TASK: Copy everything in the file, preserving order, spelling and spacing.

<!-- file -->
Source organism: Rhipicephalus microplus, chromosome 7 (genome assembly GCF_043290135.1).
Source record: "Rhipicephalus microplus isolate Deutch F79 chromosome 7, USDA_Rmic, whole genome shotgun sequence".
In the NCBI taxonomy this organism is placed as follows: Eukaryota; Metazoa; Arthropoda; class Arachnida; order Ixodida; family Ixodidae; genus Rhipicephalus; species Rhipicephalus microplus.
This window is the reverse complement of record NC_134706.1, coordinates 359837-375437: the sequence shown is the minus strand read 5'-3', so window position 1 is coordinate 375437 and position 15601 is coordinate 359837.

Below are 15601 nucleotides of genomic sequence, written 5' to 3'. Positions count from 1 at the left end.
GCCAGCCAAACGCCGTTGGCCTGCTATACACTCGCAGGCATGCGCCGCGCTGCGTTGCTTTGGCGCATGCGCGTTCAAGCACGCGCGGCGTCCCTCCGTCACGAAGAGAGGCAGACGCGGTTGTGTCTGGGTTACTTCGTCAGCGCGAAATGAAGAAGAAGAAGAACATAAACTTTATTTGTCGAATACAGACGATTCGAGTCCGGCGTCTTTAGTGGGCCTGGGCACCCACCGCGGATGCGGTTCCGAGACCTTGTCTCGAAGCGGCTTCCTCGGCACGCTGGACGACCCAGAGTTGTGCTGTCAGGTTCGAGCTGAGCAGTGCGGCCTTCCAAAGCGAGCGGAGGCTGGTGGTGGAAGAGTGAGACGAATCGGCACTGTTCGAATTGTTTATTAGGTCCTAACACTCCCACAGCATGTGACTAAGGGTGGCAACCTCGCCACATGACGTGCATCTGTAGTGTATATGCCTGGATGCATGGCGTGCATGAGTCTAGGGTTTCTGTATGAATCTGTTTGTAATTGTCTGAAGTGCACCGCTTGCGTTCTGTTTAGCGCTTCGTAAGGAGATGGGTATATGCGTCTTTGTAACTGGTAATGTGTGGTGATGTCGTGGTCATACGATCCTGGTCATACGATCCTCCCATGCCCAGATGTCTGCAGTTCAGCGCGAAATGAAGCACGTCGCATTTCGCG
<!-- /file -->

Source organism: Rhipicephalus microplus, chromosome 7 (genome assembly GCF_043290135.1).
Source record: "Rhipicephalus microplus isolate Deutch F79 chromosome 7, USDA_Rmic, whole genome shotgun sequence".
In the NCBI taxonomy this organism is placed as follows: Eukaryota; Metazoa; Arthropoda; class Arachnida; order Ixodida; family Ixodidae; genus Rhipicephalus; species Rhipicephalus microplus.
This window is the reverse complement of record NC_134706.1, coordinates 359837-375437: the sequence shown is the minus strand read 5'-3', so window position 1 is coordinate 375437 and position 15601 is coordinate 359837.

Below are 15601 nucleotides of genomic sequence, written 5' to 3'. Positions count from 1 at the left end.
GCCAGCCAAACGCCGTTGGCCTGCTATACACTCGCAGGCATGCGCCGCGCTGCGTTGCTTTGGCGCATGCGCGTTCAAGCACGCGCGGCGTCCCTCCGTCACGAAGAGAGGCAGACGCGGTTGTGTCTGGGTTACTTCGTCAGCGCGAAATGAAGAAGAAGAAGAACATAAACTTTATTTGTCGAATACAGACGATTCGAGTCCGGCGTCTTTAGTGGGCCTGGGCACCCACCGCGGATGCGGTTCCGAGACCTTGTCTCGAAGCGGCTTCCTCGGCACGCTGGACGACCCAGAGTTGTGCTGTCAGGTTCGAGCTGAGCAGTGCGGCCTTCCAAAGCGAGCGGAGGCTGGTGGTGGAAGAGTGAGACGAATCGGCACTGTTCGAATTGTTTATTAGGTCCTAACACTCCCACAGCATGTGACTAAGGGTGGCAACCTCGCCACATGACGTGCATCTGTAGTGTATATGCCTGGATGCATGGCGTGCATGAGTCTAGGGTTTCTGTATGAATCTGTTTGTAATTGTCTGAAGTGCACCGCTTGCGTTCTGTTTAGCGCTTCGTAAGGAGATGGGTATATGCGTCTTTGTAACTGGTAATGTGTGGTGATGTCGTGGTCATACGATCCTGGTCATACGATCCTCCCATGCCCAGATGTCTGCAGTTCAGCGCGAAATGAAGCACGTCGCATTTCGCG